33. A wide range of statistics from European and international sources have been assembled for this document, but many gaps remain in the coverage of important topics regarding women’s health, including inter alia, migration, violence against women, housing, education, mobility and nutrition. It is hoped that this document will act as a guide for stimulating debate and further research that takes account of both gender differences and the specific situations of men and women, as well as comparisons over time and comparisons between countries.

34. Health and social care policy-makers and planners have traditionally seen women primarily in the context of their reproductive role. As a result, policies for women’s health have largely been restricted to expanding and improving maternal and child health systems. As women are important in relation to all aspects of society, there needs to be a major shift in direction to take account of the health needs of other women, especially mid-life and elderly women, in conjunction with population change and economic and social development.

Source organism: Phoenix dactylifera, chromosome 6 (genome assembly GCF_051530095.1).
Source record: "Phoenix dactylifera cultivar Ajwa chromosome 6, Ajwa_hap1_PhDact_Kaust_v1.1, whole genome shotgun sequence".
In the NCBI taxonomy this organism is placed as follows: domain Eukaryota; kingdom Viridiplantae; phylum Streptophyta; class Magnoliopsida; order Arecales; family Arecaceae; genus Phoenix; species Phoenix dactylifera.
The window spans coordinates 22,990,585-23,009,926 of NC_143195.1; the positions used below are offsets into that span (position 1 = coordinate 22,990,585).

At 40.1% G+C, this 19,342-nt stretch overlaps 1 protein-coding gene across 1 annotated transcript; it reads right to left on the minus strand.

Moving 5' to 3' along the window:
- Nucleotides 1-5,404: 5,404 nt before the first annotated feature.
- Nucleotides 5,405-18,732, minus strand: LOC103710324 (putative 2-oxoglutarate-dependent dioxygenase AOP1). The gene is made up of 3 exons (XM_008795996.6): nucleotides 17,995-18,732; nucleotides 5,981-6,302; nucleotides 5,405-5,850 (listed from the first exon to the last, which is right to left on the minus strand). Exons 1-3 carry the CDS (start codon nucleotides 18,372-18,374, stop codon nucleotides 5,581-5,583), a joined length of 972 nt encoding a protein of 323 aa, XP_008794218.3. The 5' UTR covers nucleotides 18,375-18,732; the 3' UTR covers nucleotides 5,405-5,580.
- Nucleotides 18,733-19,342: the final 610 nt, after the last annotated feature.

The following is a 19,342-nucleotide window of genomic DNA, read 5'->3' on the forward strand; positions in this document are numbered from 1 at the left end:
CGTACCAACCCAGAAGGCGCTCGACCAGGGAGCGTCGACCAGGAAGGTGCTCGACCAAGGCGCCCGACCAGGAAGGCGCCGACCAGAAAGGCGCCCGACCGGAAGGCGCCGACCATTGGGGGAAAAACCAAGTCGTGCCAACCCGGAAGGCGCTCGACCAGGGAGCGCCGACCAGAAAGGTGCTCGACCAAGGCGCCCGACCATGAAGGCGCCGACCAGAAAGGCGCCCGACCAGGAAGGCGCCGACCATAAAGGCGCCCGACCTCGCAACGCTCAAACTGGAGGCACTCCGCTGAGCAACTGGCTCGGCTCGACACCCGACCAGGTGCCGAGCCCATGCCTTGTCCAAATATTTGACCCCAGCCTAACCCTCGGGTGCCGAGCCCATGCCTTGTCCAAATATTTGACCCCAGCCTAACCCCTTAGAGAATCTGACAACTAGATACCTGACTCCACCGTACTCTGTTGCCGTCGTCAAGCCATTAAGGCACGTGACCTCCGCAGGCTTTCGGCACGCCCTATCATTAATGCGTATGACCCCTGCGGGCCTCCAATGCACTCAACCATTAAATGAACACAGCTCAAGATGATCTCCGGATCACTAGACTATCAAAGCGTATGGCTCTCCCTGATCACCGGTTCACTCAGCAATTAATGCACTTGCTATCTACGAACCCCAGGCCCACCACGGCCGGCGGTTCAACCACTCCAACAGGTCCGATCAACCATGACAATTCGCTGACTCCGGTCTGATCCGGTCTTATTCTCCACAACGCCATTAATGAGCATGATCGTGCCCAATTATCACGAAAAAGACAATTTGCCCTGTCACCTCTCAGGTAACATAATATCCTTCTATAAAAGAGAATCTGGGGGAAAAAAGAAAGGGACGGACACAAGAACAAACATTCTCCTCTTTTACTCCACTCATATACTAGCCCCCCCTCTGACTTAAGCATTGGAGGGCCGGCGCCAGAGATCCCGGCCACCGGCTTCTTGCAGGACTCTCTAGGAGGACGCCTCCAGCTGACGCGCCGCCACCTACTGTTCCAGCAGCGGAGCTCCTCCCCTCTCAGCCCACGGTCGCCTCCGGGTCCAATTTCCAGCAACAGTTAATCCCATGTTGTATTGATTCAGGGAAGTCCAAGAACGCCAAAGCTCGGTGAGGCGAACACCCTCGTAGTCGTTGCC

35. The 1997 Human Development Report from the UN Development Programme concluded that no society treats its women as well as its men. The success of health policy initiatives is strongly influenced by the political, social and cultural context within which a healthcare system operates. Yet, the health problems of mid-life and older women, often aggravated by their relative social disadvantage, are especially pressing. Many studies are now increasingly sensitive to gender, but it is worthwhile to note that the WHO has predicted that women could be some 20 years behind men in getting answers to some important questions about their health.

36. The policy challenges will be to increase women’s access to appropriate, affordable and quality health care, as well as information and related services throughout their lives. It appears that although women continue to live long lives and perceive their general health to be good, significant disability because of chronic illnesses continues to be experienced. Although women are generally living longer, their last few years may be characterised by disability, chronic illness, poverty, loneliness and alienation. Any future provision of healthcare for older women needs to take these factors into consideration.

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